Regulators end Xcel power shutoff investigation with no changes


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A PUC staff attorney cut short a conversation about policy changes as state regulators close the investigation in Xcel’s April 6 power shutoff.

DENVER — The investigation by the Colorado Public Utilities Commission (PUC) into Xcel Energy’s purposeful power shutoff is complete, and the PUC commissioners made no policy changes.

Following Xcel’s first Public Safety Power Shutoff (PSPS) on April 6, the PUC opened an investigation to look into what happened and what could change in the future.

During Wednesday’s weekly PUC meeting, the commission was supposed to close the proceeding and issue a decision based on information learned.

“I want to just assure that those who submitted their comments, and I think we received over 700 comments, that those will all be considered as we go forward as we discuss this future plan,” PUC Commissioner Tom Plant said.

Chairman Eric Blank listed eight questions he wanted utility companies to answer.

They ranged from wondering if businesses and emergency operations managers could help spread the message of a PSPS, to asking if detailed outage maps could be provided before the outage takes place, to wondering if sensors or other technology could be used to repair power lines more quickly without requiring a utility worker to visually inspect the line.

“For me, these are some of the core questions that need to be answered by the utilities and other stakeholders as we move to the next phase of this process,” Blank said.

“With your questions, chairman, what’s your vision to what happens with those questions? I mean, we’re closing the proceeding, so they don’t get answered here. They’re somewhat rhetorical,” PUC Commissioner Megan Gilman said.

It was at this point in the meeting that the attorney advising the PUC on this issue basically ended the idea that commissioners could change anything.

“There’s going to be a closely related proceeding filed soon that will give you the opportunity to delve deeper into these issues in a full adjudicatory capacity,” PUC attorney Paul Gomez said.

Xcel will file its new wildfire mitigation plan in a few weeks. The commissioners were advised to not talk about solutions until that plan is submitted, in a different proceeding.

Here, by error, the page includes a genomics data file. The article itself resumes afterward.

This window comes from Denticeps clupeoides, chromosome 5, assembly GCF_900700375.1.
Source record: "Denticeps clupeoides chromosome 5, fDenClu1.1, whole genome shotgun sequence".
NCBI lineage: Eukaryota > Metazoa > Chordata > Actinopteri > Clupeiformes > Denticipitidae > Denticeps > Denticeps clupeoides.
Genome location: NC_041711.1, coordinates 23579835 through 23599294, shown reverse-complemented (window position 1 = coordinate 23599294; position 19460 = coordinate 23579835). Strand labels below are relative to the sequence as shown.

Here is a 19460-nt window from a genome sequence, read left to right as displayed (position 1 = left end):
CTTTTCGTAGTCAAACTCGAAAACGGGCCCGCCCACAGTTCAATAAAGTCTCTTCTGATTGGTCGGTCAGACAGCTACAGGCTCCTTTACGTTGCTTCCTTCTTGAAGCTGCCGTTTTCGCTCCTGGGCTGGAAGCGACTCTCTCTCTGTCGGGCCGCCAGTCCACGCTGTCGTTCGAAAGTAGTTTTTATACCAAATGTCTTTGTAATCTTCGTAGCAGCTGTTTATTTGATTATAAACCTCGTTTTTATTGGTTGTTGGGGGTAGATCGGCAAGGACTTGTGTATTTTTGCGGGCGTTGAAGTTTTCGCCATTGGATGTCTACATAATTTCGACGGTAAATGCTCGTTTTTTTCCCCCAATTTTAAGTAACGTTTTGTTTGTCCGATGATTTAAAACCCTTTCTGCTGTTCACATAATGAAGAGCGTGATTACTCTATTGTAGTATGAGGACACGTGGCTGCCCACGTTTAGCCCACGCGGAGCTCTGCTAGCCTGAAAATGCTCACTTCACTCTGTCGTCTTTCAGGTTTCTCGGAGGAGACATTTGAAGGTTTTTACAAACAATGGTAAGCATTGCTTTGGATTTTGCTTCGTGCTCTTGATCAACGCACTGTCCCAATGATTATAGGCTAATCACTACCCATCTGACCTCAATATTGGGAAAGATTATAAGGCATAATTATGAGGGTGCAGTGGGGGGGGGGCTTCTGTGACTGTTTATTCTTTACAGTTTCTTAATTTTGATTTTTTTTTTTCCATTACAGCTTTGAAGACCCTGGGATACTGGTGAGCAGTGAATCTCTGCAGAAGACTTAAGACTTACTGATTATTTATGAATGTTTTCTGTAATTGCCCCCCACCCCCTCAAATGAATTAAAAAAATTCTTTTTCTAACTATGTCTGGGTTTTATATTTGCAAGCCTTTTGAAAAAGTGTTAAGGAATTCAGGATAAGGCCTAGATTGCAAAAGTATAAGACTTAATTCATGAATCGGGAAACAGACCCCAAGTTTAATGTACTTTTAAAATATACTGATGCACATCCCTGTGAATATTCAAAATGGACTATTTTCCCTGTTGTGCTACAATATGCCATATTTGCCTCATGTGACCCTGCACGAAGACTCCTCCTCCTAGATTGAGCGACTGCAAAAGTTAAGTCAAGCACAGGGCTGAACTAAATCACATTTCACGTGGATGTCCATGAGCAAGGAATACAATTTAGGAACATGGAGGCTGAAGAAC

Commissioner Megan Gilman was visibly annoyed.

“Yup, we’ll have to take it up when the proceeding starts to make sure all the issues of our interest are addressed. I wish they could hear them here today, but it doesn’t sound like they can, so it might be a surprise to them in the next hearing,” Gilman said.

At an unrelated bill signing in Arapahoe County, Next with Kyle Clark asked Gov. Jared Polis (D) if the PUC reaching no conclusion is what he expected when the commission opened an investigation.

“No, I’d like them to move quickly,” Polis said.

He brought up his letter to Xcel from April 9, that started, “I share the disappointment and frustration of many fellow Coloradans who were and continue to be impacted by Xcel Energy Colorado’s decision to proactively de-energize parts of the electric system in anticipation of a significant wind storm the weekend of April 6, 2024.”

That letter also called for “PUC emergency regulatory action,” where the PUC could “consider adopting emergency rules.”

Rules that, perhaps, could have been put in place on Wednesday.

“The wildfire mitigation plan is something that the PUC should, of course, do, but it’s a much slower process that, I understand, is a 6-to-12-month process before that’s finalized. They should move forward around these planned outages as quickly as they possibly can to make sure that they get some basic protection for consumers in place,” Polis said.

SUGGESTED VIDEOS: Next with Kyle Clark

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Regulators end Xcel power shutoff investigation with no changes

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